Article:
Two weeks into killing off e-mail…

This entry was posted by on Friday, 10 February, 2012 at

… and here’s what my numbers show thus far:

Week 1 Week 2
Outbox / sent: 2 8
Total Incoming: 116 228
Total opportunities: 41 64
.

Yup, I received nearly twice as much email in week 2 as I did in week 1. And I sent four times more email. That’s actually not a failure to me though. It is expected that in the beginning of trying to reduce your inbox, your outbox may suffer a tad as I am ignoring step 2 (Stop Replying!) in favour of replying with guidance to better alternatives. Mind you I haven’t had much opportunity (contrary to the ‘opportunities’ line above ) to reply like that, but one of my colleagues has, and it seems to be catching on as others are starting to see the value with communicating in forums and wikis to solve problems across teams.

For me, however, this week saw a huge win:
I have been working off-hours (after “work” but before Jean gets home, that no-man’s land of time when I am normally sitting at my desk and working anyways) on a small javascript tool to generate URLs based on user entered variables. Thanks to one of my colleagues who did all the heavy informational lifting over the past nine months, I was able to dig in and get this javascript tool working initially just based on the fact that he had shared this information on a wiki already, allowing me to work when he wasn’t necessarily available… and here is where the really big win was seen for me (aside from the tool itself which will be a huge benefit for me directly):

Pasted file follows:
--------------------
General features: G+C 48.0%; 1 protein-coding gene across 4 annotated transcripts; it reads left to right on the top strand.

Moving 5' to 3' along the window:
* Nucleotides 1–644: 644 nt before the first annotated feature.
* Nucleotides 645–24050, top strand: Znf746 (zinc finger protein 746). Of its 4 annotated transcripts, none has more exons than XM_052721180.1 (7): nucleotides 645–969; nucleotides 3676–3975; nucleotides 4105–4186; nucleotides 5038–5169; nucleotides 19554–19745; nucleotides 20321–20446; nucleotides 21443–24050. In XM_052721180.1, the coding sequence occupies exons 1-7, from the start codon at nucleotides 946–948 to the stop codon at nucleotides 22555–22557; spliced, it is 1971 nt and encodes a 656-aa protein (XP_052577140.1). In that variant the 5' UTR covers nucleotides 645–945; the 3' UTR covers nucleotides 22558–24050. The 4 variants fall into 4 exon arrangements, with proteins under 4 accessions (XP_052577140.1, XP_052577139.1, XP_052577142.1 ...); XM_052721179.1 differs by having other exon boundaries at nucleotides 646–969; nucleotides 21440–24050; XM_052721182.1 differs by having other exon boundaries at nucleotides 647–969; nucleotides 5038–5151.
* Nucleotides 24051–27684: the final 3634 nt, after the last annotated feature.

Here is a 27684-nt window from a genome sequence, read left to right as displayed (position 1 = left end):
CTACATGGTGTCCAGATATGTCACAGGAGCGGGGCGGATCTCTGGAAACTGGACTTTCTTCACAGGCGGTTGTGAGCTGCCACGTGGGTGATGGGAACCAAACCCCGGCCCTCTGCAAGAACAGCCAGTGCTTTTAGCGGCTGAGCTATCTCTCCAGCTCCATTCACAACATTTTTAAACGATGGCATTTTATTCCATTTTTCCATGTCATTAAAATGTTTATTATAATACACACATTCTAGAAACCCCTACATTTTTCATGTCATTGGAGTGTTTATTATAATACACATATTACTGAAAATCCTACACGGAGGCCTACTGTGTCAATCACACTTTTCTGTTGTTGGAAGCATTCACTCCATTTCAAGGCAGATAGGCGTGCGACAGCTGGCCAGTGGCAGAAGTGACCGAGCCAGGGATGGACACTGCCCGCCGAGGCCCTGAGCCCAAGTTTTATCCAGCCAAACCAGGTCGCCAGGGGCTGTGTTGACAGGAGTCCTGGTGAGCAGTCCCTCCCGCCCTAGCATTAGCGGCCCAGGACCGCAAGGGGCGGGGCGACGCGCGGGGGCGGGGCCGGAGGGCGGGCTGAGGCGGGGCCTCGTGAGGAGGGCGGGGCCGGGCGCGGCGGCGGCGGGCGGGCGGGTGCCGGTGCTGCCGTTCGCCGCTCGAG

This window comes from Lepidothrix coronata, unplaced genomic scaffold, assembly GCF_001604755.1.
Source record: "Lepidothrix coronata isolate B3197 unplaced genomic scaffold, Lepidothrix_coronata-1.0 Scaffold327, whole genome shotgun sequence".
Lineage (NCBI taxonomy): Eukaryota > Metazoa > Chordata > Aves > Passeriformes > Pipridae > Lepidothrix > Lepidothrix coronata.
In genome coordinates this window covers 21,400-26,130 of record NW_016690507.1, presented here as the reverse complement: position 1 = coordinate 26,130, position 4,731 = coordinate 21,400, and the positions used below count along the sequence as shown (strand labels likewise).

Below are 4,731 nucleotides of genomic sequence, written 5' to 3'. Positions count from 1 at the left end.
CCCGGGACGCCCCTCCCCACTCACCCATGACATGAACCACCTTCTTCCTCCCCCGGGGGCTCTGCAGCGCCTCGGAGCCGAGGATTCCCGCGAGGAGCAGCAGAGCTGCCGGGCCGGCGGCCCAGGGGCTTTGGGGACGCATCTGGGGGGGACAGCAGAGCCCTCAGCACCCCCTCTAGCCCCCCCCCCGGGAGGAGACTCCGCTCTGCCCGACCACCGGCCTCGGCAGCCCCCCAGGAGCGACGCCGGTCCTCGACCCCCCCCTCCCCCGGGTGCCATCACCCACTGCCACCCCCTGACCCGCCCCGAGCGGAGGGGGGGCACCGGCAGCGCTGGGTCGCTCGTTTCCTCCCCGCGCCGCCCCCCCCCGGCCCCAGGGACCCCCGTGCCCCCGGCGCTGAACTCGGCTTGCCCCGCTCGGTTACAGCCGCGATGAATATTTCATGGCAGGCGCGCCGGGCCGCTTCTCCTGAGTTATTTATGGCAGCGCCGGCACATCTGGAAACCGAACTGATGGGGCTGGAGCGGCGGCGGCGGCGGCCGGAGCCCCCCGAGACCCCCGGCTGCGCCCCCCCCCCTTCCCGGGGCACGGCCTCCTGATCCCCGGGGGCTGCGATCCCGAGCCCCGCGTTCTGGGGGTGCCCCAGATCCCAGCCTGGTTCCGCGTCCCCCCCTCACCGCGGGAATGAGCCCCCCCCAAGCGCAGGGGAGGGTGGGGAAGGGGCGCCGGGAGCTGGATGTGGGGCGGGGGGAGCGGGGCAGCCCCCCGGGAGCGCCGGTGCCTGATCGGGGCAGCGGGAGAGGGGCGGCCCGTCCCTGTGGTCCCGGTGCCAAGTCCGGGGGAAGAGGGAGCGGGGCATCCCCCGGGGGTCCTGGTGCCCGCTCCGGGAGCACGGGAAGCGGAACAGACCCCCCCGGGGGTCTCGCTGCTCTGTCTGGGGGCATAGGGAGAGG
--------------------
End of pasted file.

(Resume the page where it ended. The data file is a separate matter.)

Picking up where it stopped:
I was able to collaborate, test, validate content and sanity check with five other colleagues, then roll out the tool to an internal webserver all without sending a single email. Zip. Zero. Nada. No email was harmed in the creation of this tool!

Think about that for a moment. Over the course of two weeks, we went from concept to delivery of an internally deployed tool without sending any email. This includes all the testing cycles where bugs were found, corrected, retested, and other changes were updated and re-deployed to a test server. How did we do it? Easy. We used two wiki pages, our SameTime instant messenger service, and a total of 3 phone calls (one of which was to show another colleague what it does before we roll it out to a larger audience).

This little side project just inadvertently proved to me that projects CAN be run from start to finish with a minimal amount of e-mail exchanges. I say minimal here as this was a small scale proof of concept, and presumably larger more complex projects may require an e-mail or two… but I’ve shown that our alternative tools do a much better job of getting the job done, and therein lies the huge win.

We moved “working outside the inbox” from concept to reality for this project… and that excites me even more than being able to create a useful tool for me and some of my colleagues within IBM (which is itself rather exciting)!


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